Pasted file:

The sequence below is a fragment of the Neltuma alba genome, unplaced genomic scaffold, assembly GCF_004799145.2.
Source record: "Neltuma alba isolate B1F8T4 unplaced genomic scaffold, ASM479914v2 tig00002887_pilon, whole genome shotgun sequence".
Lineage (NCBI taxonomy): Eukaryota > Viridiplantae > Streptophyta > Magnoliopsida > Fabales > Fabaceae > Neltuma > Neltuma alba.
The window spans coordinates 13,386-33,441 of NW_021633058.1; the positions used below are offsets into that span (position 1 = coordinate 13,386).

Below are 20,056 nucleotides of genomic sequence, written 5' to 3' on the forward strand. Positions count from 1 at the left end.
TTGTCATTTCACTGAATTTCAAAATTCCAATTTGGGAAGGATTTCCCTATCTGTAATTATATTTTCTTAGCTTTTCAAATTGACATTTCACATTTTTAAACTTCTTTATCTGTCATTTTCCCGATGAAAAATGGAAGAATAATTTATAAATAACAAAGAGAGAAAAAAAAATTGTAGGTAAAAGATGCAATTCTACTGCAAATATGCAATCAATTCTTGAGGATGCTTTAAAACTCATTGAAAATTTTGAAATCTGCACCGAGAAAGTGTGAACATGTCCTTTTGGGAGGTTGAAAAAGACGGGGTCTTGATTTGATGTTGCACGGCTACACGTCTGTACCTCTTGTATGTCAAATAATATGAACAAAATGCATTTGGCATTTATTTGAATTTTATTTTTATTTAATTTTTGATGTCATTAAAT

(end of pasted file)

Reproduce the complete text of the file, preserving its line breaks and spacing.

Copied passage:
The sequence below is a fragment of the Neltuma alba genome, unplaced genomic scaffold, assembly GCF_004799145.2.
Source record: "Neltuma alba isolate B1F8T4 unplaced genomic scaffold, ASM479914v2 tig00002887_pilon, whole genome shotgun sequence".
Lineage (NCBI taxonomy): Eukaryota > Viridiplantae > Streptophyta > Magnoliopsida > Fabales > Fabaceae > Neltuma > Neltuma alba.
The window spans coordinates 13,386-33,441 of NW_021633058.1; the positions used below are offsets into that span (position 1 = coordinate 13,386).

Below are 20,056 nucleotides of genomic sequence, written 5' to 3' on the forward strand. Positions count from 1 at the left end.
TTGTCATTTCACTGAATTTCAAAATTCCAATTTGGGAAGGATTTCCCTATCTGTAATTATATTTTCTTAGCTTTTCAAATTGACATTTCACATTTTTAAACTTCTTTATCTGTCATTTTCCCGATGAAAAATGGAAGAATAATTTATAAATAACAAAGAGAGAAAAAAAAATTGTAGGTAAAAGATGCAATTCTACTGCAAATATGCAATCAATTCTTGAGGATGCTTTAAAACTCATTGAAAATTTTGAAATCTGCACCGAGAAAGTGTGAACATGTCCTTTTGGGAGGTTGAAAAAGACGGGGTCTTGATTTGATGTTGCACGGCTACACGTCTGTACCTCTTGTATGTCAAATAATATGAACAAAATGCATTTGGCATTTATTTGAATTTTATTTTTATTTAATTTTTGATGTCATTAAAT